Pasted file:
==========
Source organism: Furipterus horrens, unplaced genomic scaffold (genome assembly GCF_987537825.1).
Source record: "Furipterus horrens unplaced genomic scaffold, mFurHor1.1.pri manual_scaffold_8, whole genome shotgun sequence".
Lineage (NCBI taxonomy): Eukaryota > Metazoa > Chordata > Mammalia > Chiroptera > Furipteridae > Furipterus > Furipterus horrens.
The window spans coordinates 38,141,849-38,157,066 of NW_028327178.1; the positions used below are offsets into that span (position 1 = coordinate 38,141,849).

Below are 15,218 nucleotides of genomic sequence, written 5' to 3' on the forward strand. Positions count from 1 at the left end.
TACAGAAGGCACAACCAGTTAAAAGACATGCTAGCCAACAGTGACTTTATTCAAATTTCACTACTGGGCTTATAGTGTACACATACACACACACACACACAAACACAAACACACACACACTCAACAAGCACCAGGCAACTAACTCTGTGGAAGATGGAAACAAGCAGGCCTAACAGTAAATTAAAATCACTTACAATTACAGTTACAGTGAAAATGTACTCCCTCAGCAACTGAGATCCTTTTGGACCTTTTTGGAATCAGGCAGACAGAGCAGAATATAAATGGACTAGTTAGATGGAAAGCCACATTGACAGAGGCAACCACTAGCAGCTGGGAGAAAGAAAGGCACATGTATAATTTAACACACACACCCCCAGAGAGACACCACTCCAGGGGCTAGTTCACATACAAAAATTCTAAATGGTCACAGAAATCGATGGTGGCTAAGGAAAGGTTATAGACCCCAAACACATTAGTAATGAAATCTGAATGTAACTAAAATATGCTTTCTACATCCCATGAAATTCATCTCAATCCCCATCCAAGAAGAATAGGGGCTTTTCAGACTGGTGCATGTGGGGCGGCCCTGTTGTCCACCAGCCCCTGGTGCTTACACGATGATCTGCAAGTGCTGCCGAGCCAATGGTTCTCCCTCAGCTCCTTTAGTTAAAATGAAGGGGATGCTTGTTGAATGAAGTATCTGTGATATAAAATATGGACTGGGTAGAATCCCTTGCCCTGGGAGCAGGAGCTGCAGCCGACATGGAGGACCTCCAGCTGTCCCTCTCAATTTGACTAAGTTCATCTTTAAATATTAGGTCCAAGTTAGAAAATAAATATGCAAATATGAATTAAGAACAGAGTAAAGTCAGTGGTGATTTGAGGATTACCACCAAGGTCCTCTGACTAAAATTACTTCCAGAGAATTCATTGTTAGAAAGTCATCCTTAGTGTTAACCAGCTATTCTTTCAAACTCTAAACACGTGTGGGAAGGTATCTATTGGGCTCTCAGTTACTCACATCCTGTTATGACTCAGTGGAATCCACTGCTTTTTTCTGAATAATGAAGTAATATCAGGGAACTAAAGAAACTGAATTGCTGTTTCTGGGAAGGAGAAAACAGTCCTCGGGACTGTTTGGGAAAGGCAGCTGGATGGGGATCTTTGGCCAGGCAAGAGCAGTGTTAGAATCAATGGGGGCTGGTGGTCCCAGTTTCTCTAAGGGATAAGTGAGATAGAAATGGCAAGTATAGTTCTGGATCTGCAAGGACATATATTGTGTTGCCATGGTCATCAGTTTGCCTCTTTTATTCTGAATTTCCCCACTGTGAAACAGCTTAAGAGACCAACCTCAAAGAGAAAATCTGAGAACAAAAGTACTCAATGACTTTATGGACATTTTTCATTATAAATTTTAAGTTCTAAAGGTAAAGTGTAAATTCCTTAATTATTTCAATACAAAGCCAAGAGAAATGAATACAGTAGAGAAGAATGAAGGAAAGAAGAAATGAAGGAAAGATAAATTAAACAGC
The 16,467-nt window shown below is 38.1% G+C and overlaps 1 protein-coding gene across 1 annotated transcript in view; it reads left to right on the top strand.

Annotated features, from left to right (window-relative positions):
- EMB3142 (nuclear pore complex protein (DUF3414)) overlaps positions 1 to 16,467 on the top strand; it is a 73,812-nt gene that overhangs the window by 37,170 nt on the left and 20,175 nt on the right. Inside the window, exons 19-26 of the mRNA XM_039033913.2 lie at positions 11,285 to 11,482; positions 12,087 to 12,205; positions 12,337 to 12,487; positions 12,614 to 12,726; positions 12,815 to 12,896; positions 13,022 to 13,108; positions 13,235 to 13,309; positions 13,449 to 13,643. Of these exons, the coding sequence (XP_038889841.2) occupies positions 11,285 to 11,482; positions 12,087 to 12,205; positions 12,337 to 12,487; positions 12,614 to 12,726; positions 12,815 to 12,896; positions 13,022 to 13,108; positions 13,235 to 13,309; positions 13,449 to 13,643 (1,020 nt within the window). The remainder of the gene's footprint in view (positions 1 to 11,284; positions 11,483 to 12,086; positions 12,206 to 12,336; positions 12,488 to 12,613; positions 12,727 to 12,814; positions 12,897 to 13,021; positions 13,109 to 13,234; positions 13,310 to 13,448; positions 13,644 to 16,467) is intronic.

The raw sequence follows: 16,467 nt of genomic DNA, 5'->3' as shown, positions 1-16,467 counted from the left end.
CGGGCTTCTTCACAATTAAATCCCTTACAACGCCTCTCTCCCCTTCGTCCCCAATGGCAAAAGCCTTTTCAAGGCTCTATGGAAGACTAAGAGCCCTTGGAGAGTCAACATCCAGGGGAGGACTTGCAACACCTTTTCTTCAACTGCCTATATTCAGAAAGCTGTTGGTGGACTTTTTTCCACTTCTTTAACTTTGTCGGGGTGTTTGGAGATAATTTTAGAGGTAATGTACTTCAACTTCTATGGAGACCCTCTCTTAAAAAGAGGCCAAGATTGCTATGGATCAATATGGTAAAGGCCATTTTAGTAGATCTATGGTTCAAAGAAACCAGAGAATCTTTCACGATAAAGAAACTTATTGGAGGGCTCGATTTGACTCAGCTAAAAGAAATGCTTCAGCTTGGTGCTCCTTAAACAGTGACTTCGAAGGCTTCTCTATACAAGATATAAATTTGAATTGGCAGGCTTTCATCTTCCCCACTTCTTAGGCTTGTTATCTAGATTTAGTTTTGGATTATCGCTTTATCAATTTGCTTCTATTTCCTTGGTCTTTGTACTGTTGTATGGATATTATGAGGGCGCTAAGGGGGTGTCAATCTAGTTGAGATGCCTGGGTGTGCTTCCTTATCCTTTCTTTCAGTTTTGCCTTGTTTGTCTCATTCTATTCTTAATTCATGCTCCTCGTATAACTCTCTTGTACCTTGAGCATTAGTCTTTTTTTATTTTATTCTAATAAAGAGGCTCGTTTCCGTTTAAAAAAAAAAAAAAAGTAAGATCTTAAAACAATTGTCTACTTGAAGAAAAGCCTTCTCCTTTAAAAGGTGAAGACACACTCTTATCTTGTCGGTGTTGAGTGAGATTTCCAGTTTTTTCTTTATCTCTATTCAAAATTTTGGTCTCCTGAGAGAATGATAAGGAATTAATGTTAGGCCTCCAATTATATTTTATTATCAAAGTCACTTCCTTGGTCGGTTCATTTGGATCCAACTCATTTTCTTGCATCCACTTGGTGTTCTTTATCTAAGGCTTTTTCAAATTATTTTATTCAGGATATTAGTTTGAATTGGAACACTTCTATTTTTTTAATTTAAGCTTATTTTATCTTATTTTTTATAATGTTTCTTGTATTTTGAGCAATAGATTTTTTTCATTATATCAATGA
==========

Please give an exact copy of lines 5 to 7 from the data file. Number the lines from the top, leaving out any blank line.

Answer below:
Below are 15,218 nucleotides of genomic sequence, written 5' to 3' on the forward strand. Positions count from 1 at the left end.
TACAGAAGGCACAACCAGTTAAAAGACATGCTAGCCAACAGTGACTTTATTCAAATTTCACTACTGGGCTTATAGTGTACACATACACACACACACACACAAACACAAACACACACACACTCAACAAGCACCAGGCAACTAACTCTGTGGAAGATGGAAACAAGCAGGCCTAACAGTAAATTAAAATCACTTACAATTACAGTTACAGTGAAAATGTACTCCCTCAGCAACTGAGATCCTTTTGGACCTTTTTGGAATCAGGCAGACAGAGCAGAATATAAATGGACTAGTTAGATGGAAAGCCACATTGACAGAGGCAACCACTAGCAGCTGGGAGAAAGAAAGGCACATGTATAATTTAACACACACACCCCCAGAGAGACACCACTCCAGGGGCTAGTTCACATACAAAAATTCTAAATGGTCACAGAAATCGATGGTGGCTAAGGAAAGGTTATAGACCCCAAACACATTAGTAATGAAATCTGAATGTAACTAAAATATGCTTTCTACATCCCATGAAATTCATCTCAATCCCCATCCAAGAAGAATAGGGGCTTTTCAGACTGGTGCATGTGGGGCGGCCCTGTTGTCCACCAGCCCCTGGTGCTTACACGATGATCTGCAAGTGCTGCCGAGCCAATGGTTCTCCCTCAGCTCCTTTAGTTAAAATGAAGGGGATGCTTGTTGAATGAAGTATCTGTGATATAAAATATGGACTGGGTAGAATCCCTTGCCCTGGGAGCAGGAGCTGCAGCCGACATGGAGGACCTCCAGCTGTCCCTCTCAATTTGACTAAGTTCATCTTTAAATATTAGGTCCAAGTTAGAAAATAAATATGCAAATATGAATTAAGAACAGAGTAAAGTCAGTGGTGATTTGAGGATTACCACCAAGGTCCTCTGACTAAAATTACTTCCAGAGAATTCATTGTTAGAAAGTCATCCTTAGTGTTAACCAGCTATTCTTTCAAACTCTAAACACGTGTGGGAAGGTATCTATTGGGCTCTCAGTTACTCACATCCTGTTATGACTCAGTGGAATCCACTGCTTTTTTCTGAATAATGAAGTAATATCAGGGAACTAAAGAAACTGAATTGCTGTTTCTGGGAAGGAGAAAACAGTCCTCGGGACTGTTTGGGAAAGGCAGCTGGATGGGGATCTTTGGCCAGGCAAGAGCAGTGTTAGAATCAATGGGGGCTGGTGGTCCCAGTTTCTCTAAGGGATAAGTGAGATAGAAATGGCAAGTATAGTTCTGGATCTGCAAGGACATATATTGTGTTGCCATGGTCATCAGTTTGCCTCTTTTATTCTGAATTTCCCCACTGTGAAACAGCTTAAGAGACCAACCTCAAAGAGAAAATCTGAGAACAAAAGTACTCAATGACTTTATGGACATTTTTCATTATAAATTTTAAGTTCTAAAGGTAAAGTGTAAATTCCTTAATTATTTCAATACAAAGCCAAGAGAAATGAATACAGTAGAGAAGAATGAAGGAAAGAAGAAATGAAGGAAAGATAAATTAAACAGC
The 16,467-nt window shown below is 38.1% G+C and overlaps 1 protein-coding gene across 1 annotated transcript in view; it reads left to right on the top strand.